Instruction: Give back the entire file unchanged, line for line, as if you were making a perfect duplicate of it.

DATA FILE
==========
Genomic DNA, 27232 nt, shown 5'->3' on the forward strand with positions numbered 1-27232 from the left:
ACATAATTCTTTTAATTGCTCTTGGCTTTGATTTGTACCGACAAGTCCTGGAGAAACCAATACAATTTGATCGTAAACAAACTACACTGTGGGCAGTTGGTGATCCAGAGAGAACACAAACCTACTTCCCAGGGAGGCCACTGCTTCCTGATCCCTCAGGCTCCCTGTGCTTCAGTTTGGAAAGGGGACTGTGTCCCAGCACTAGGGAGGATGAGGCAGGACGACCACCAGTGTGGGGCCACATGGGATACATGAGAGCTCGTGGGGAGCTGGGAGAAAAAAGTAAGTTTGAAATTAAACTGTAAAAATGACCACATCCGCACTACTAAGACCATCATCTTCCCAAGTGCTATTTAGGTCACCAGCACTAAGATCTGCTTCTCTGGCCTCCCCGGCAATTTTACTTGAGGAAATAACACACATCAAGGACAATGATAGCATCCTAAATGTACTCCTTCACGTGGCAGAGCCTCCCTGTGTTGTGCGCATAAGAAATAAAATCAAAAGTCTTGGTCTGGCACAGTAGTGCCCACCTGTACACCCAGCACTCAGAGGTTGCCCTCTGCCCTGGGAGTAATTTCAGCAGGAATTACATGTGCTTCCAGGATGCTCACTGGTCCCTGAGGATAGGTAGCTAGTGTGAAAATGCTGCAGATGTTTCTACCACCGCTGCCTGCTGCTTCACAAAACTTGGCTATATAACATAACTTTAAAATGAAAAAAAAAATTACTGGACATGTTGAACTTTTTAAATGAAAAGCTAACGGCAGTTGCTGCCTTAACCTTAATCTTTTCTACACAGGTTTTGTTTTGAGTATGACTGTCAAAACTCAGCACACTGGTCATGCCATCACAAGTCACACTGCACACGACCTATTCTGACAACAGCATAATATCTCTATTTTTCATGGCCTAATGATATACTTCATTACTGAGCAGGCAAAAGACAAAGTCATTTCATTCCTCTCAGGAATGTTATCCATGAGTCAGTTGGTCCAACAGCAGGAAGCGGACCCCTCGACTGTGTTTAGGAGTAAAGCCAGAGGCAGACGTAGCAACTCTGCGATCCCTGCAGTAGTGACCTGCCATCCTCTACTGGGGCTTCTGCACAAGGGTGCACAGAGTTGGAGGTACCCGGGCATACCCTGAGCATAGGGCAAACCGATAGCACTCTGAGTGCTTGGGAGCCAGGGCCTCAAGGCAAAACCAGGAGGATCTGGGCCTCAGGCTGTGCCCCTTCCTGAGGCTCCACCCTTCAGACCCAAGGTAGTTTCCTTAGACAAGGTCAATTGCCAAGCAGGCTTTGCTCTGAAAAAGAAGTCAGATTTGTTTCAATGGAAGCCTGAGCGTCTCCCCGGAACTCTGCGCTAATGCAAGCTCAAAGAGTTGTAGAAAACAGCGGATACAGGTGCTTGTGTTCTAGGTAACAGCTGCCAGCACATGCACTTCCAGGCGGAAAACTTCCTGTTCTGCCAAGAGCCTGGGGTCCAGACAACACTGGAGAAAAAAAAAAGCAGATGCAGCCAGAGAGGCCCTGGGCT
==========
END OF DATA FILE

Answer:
Genomic DNA, 27232 nt, shown 5'->3' on the forward strand with positions numbered 1-27232 from the left:
ACATAATTCTTTTAATTGCTCTTGGCTTTGATTTGTACCGACAAGTCCTGGAGAAACCAATACAATTTGATCGTAAACAAACTACACTGTGGGCAGTTGGTGATCCAGAGAGAACACAAACCTACTTCCCAGGGAGGCCACTGCTTCCTGATCCCTCAGGCTCCCTGTGCTTCAGTTTGGAAAGGGGACTGTGTCCCAGCACTAGGGAGGATGAGGCAGGACGACCACCAGTGTGGGGCCACATGGGATACATGAGAGCTCGTGGGGAGCTGGGAGAAAAAAGTAAGTTTGAAATTAAACTGTAAAAATGACCACATCCGCACTACTAAGACCATCATCTTCCCAAGTGCTATTTAGGTCACCAGCACTAAGATCTGCTTCTCTGGCCTCCCCGGCAATTTTACTTGAGGAAATAACACACATCAAGGACAATGATAGCATCCTAAATGTACTCCTTCACGTGGCAGAGCCTCCCTGTGTTGTGCGCATAAGAAATAAAATCAAAAGTCTTGGTCTGGCACAGTAGTGCCCACCTGTACACCCAGCACTCAGAGGTTGCCCTCTGCCCTGGGAGTAATTTCAGCAGGAATTACATGTGCTTCCAGGATGCTCACTGGTCCCTGAGGATAGGTAGCTAGTGTGAAAATGCTGCAGATGTTTCTACCACCGCTGCCTGCTGCTTCACAAAACTTGGCTATATAACATAACTTTAAAATGAAAAAAAAAATTACTGGACATGTTGAACTTTTTAAATGAAAAGCTAACGGCAGTTGCTGCCTTAACCTTAATCTTTTCTACACAGGTTTTGTTTTGAGTATGACTGTCAAAACTCAGCACACTGGTCATGCCATCACAAGTCACACTGCACACGACCTATTCTGACAACAGCATAATATCTCTATTTTTCATGGCCTAATGATATACTTCATTACTGAGCAGGCAAAAGACAAAGTCATTTCATTCCTCTCAGGAATGTTATCCATGAGTCAGTTGGTCCAACAGCAGGAAGCGGACCCCTCGACTGTGTTTAGGAGTAAAGCCAGAGGCAGACGTAGCAACTCTGCGATCCCTGCAGTAGTGACCTGCCATCCTCTACTGGGGCTTCTGCACAAGGGTGCACAGAGTTGGAGGTACCCGGGCATACCCTGAGCATAGGGCAAACCGATAGCACTCTGAGTGCTTGGGAGCCAGGGCCTCAAGGCAAAACCAGGAGGATCTGGGCCTCAGGCTGTGCCCCTTCCTGAGGCTCCACCCTTCAGACCCAAGGTAGTTTCCTTAGACAAGGTCAATTGCCAAGCAGGCTTTGCTCTGAAAAAGAAGTCAGATTTGTTTCAATGGAAGCCTGAGCGTCTCCCCGGAACTCTGCGCTAATGCAAGCTCAAAGAGTTGTAGAAAACAGCGGATACAGGTGCTTGTGTTCTAGGTAACAGCTGCCAGCACATGCACTTCCAGGCGGAAAACTTCCTGTTCTGCCAAGAGCCTGGGGTCCAGACAACACTGGAGAAAAAAAAAAGCAGATGCAGCCAGAGAGGCCCTGGGCT